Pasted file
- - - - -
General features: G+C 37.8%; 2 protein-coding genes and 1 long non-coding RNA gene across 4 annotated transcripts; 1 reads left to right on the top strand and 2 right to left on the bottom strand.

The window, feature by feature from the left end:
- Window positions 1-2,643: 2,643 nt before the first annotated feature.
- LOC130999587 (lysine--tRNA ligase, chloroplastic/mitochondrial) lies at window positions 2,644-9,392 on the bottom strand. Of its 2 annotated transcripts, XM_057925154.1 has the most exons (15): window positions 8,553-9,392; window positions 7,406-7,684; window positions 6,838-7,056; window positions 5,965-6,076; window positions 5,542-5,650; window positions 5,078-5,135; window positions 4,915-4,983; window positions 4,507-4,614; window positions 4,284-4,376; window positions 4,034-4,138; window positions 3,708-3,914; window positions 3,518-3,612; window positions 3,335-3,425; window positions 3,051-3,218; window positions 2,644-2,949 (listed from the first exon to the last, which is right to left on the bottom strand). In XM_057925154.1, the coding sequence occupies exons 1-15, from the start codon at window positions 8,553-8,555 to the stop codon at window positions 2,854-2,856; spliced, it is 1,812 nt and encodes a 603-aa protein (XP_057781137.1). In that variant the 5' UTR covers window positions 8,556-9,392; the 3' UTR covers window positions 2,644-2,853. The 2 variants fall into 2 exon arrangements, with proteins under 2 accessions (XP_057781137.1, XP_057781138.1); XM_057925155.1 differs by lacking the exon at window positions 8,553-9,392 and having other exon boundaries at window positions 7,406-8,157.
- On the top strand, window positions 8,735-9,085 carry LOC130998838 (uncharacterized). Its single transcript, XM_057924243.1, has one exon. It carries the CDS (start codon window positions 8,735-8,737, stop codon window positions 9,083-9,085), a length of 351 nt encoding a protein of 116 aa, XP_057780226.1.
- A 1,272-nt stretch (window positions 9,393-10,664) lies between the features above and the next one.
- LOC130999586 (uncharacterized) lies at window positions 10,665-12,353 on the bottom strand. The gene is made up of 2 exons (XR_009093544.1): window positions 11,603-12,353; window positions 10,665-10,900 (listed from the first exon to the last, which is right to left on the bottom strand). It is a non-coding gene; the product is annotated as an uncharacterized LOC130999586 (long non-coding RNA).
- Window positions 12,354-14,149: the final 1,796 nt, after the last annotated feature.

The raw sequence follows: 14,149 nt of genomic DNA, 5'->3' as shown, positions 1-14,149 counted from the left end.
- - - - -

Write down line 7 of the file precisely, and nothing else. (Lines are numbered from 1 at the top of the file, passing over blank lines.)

- LOC130999586 (uncharacterized) lies at window positions 10,665-12,353 on the bottom strand. The gene is made up of 2 exons (XR_009093544.1): window positions 11,603-12,353; window positions 10,665-10,900 (listed from the first exon to the last, which is right to left on the bottom strand). It is a non-coding gene; the product is annotated as an uncharacterized LOC130999586 (long non-coding RNA).